Etymology
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ray (n.1)

"beam of light, light emitted in a given direction from a luminous body," early 14c., rai, from Old French rai (nominative rais) "ray (of the sun), spoke (of a wheel); gush, spurt," from Latin radius "ray, spoke, staff, rod" (see radius). Not common before 17c. [OED]; of the sun, usually in reference to heat (beam being preferred for light).

Ray is usually distinguished from beam, as indicating a smaller amount of light; in scientific use a beam is a collection of parallel rays. In ordinary language ray is the word usually employed when the reference is to the heat rather than the light of the sun .... [OED]

Science fiction's ray-gun is recorded by 1931 (in Amazing Stories; electric ray gun as an imaginary weapon is from 1924; death-ray gun from 1926 as a prop in a vaudeville act), but the Martians had a Heat-Ray weapon in "War of the Worlds" (1898).

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roentgen 

in physics, 1896, in Roentgen rays "X-rays," in recognition of German physicist Wilhem Conrad Röntgen (1845-1923), who discovered X-rays in 1895. As a unit of exposure to radiation, it is attested from 1922, proposed in French in 1921.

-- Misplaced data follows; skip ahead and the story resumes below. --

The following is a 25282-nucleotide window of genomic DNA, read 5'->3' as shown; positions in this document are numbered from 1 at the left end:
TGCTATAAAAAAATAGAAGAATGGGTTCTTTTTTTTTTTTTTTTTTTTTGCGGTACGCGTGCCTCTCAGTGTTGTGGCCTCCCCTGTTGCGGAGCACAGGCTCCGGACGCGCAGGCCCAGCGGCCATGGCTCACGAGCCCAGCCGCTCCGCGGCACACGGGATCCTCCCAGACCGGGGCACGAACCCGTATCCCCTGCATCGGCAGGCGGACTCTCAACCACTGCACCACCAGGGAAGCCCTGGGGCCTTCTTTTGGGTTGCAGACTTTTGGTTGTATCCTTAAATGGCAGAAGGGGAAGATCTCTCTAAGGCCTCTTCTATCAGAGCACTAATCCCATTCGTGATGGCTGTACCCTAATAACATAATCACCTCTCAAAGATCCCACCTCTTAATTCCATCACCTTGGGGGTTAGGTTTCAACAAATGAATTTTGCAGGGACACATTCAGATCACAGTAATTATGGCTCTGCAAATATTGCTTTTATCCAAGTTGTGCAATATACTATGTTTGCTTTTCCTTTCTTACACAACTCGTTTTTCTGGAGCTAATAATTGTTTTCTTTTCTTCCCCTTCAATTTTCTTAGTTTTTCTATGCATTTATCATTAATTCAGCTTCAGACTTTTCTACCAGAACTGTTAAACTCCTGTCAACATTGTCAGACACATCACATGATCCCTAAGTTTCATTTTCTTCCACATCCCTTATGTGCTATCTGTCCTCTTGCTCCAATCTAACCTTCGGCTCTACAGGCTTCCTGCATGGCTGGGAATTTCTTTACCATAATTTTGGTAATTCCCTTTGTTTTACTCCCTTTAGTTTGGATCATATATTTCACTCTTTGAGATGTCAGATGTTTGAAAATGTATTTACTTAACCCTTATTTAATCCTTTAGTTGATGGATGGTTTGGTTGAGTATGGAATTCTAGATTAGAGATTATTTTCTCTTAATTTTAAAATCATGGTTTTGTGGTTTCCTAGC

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ray (n.2)

"a skate, type of fish related to sharks and noted for its broad, flat body," early 14c., raie, from Old French raie (13c.) and directly from Latin raia. De Vaan describes this as a word of unknown origin but with apparent cognates in Germanic (Middle Dutch rogghe, Old English reohhe), perhaps a loan-word from a substrate language. The old etymology (Century Dictionary, etc.) was that the fish was so called from its resemblance to the rays of a fan and from the source of ray (n.1).

All skates are rays, but all rays are not called skates, this name being applied chiefly to certain small rays of the restricted genus Raia, of both Europe and America. [Century Dictionary]
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X-ray (n.)

1896, X-rays, translation of German X-strahlen, from X, algebraic symbol for an unknown quantity, + Strahl (plural Strahlen) "beam, ray." Coined 1895 by German scientist Wilhelm Conrad Röntgen (1845-1923), who discovered them, to suggest that the exact nature of the rays was unknown. As a verb by 1899. Meaning "image made using X-rays" is from 1934, earlier in this sense was X-radiograph (1899).

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sting-ray (n.)

also sting ray, 1620s, from sting + ray (n.2). First in Capt. John Smith's writings: "Stingraies, whose tailes are very dangerous ...."

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REM (n.1)

also R.E.M., rem, unit for measuring ionizing radiation, 1947, acronym of roentgen equivalent man.

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tesseract (n.)

"four-dimensional 'cube,'" 1888, from tessera + Greek aktis "ray" (see actino-).

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moonbeam (n.)

"ray of light from the moon," 1580s, from moon (n.) + beam (n.).

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mammogram (n.)

"X-ray image of the breast," by 1937, from mammo- "breast" + -gram.

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angiogram (n.)

"X-ray image of the arteries, veins, and/or heart chambers," 1933, from angio- + -gram.

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